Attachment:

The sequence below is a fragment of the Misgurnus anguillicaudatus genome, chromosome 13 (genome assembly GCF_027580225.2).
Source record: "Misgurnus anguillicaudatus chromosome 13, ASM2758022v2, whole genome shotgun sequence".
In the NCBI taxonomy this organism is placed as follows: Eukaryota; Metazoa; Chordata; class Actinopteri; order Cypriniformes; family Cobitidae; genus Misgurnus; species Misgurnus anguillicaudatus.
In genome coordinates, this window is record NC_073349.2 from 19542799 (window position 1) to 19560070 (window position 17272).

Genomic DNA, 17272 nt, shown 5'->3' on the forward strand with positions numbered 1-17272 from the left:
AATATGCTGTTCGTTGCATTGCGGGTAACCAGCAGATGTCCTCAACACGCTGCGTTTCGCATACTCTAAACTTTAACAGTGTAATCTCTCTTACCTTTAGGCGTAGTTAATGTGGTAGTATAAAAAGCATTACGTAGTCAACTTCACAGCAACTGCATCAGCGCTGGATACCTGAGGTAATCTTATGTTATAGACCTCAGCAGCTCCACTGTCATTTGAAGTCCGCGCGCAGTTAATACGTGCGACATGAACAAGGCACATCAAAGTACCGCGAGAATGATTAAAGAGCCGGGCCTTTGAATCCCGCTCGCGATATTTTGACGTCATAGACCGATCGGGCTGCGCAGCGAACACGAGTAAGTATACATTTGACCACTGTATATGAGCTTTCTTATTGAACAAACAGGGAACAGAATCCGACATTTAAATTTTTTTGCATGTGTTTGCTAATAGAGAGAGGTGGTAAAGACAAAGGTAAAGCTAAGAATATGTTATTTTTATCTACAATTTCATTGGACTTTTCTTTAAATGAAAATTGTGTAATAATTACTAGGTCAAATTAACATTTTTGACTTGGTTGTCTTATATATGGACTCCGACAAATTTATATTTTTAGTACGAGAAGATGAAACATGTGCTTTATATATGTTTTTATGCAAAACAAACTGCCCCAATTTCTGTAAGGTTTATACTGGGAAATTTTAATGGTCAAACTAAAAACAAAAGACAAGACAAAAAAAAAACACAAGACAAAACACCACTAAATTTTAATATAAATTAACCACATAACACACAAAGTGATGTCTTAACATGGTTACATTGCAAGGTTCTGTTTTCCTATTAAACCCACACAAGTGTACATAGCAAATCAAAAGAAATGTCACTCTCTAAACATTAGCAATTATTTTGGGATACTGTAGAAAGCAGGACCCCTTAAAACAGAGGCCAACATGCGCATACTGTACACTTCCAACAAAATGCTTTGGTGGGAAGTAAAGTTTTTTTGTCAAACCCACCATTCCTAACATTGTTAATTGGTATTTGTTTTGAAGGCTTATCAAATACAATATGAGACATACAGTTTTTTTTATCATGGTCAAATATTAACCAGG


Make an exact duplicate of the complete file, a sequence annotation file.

The sequence below is a fragment of the Misgurnus anguillicaudatus genome, chromosome 13 (genome assembly GCF_027580225.2).
Source record: "Misgurnus anguillicaudatus chromosome 13, ASM2758022v2, whole genome shotgun sequence".
In the NCBI taxonomy this organism is placed as follows: Eukaryota; Metazoa; Chordata; class Actinopteri; order Cypriniformes; family Cobitidae; genus Misgurnus; species Misgurnus anguillicaudatus.
In genome coordinates, this window is record NC_073349.2 from 19542799 (window position 1) to 19560070 (window position 17272).

Genomic DNA, 17272 nt, shown 5'->3' on the forward strand with positions numbered 1-17272 from the left:
AATATGCTGTTCGTTGCATTGCGGGTAACCAGCAGATGTCCTCAACACGCTGCGTTTCGCATACTCTAAACTTTAACAGTGTAATCTCTCTTACCTTTAGGCGTAGTTAATGTGGTAGTATAAAAAGCATTACGTAGTCAACTTCACAGCAACTGCATCAGCGCTGGATACCTGAGGTAATCTTATGTTATAGACCTCAGCAGCTCCACTGTCATTTGAAGTCCGCGCGCAGTTAATACGTGCGACATGAACAAGGCACATCAAAGTACCGCGAGAATGATTAAAGAGCCGGGCCTTTGAATCCCGCTCGCGATATTTTGACGTCATAGACCGATCGGGCTGCGCAGCGAACACGAGTAAGTATACATTTGACCACTGTATATGAGCTTTCTTATTGAACAAACAGGGAACAGAATCCGACATTTAAATTTTTTTGCATGTGTTTGCTAATAGAGAGAGGTGGTAAAGACAAAGGTAAAGCTAAGAATATGTTATTTTTATCTACAATTTCATTGGACTTTTCTTTAAATGAAAATTGTGTAATAATTACTAGGTCAAATTAACATTTTTGACTTGGTTGTCTTATATATGGACTCCGACAAATTTATATTTTTAGTACGAGAAGATGAAACATGTGCTTTATATATGTTTTTATGCAAAACAAACTGCCCCAATTTCTGTAAGGTTTATACTGGGAAATTTTAATGGTCAAACTAAAAACAAAAGACAAGACAAAAAAAAAACACAAGACAAAACACCACTAAATTTTAATATAAATTAACCACATAACACACAAAGTGATGTCTTAACATGGTTACATTGCAAGGTTCTGTTTTCCTATTAAACCCACACAAGTGTACATAGCAAATCAAAAGAAATGTCACTCTCTAAACATTAGCAATTATTTTGGGATACTGTAGAAAGCAGGACCCCTTAAAACAGAGGCCAACATGCGCATACTGTACACTTCCAACAAAATGCTTTGGTGGGAAGTAAAGTTTTTTTGTCAAACCCACCATTCCTAACATTGTTAATTGGTATTTGTTTTGAAGGCTTATCAAATACAATATGAGACATACAGTTTTTTTTATCATGGTCAAATATTAACCAGG